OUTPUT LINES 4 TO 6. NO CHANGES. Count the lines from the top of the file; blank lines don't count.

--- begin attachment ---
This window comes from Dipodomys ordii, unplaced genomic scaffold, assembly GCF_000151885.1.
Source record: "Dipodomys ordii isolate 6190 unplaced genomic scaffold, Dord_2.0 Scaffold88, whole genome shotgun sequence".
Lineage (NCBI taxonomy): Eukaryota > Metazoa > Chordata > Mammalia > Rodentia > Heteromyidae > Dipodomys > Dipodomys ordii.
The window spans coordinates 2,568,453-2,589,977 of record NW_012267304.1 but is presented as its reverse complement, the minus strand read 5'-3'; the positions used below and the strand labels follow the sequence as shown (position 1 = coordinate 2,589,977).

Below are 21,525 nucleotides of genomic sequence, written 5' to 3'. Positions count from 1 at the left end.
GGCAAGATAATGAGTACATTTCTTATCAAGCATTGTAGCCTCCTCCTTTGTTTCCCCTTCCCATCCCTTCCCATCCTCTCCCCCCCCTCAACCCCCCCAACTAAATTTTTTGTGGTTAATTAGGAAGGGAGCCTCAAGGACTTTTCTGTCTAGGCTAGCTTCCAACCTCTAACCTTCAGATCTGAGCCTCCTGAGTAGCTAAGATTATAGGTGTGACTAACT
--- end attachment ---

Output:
The window spans coordinates 2,568,453-2,589,977 of record NW_012267304.1 but is presented as its reverse complement, the minus strand read 5'-3'; the positions used below and the strand labels follow the sequence as shown (position 1 = coordinate 2,589,977).

Below are 21,525 nucleotides of genomic sequence, written 5' to 3'. Positions count from 1 at the left end.
GGCAAGATAATGAGTACATTTCTTATCAAGCATTGTAGCCTCCTCCTTTGTTTCCCCTTCCCATCCCTTCCCATCCTCTCCCCCCCCTCAACCCCCCCAACTAAATTTTTTGTGGTTAATTAGGAAGGGAGCCTCAAGGACTTTTCTGTCTAGGCTAGCTTCCAACCTCTAACCTTCAGATCTGAGCCTCCTGAGTAGCTAAGATTATAGGTGTGACTAACT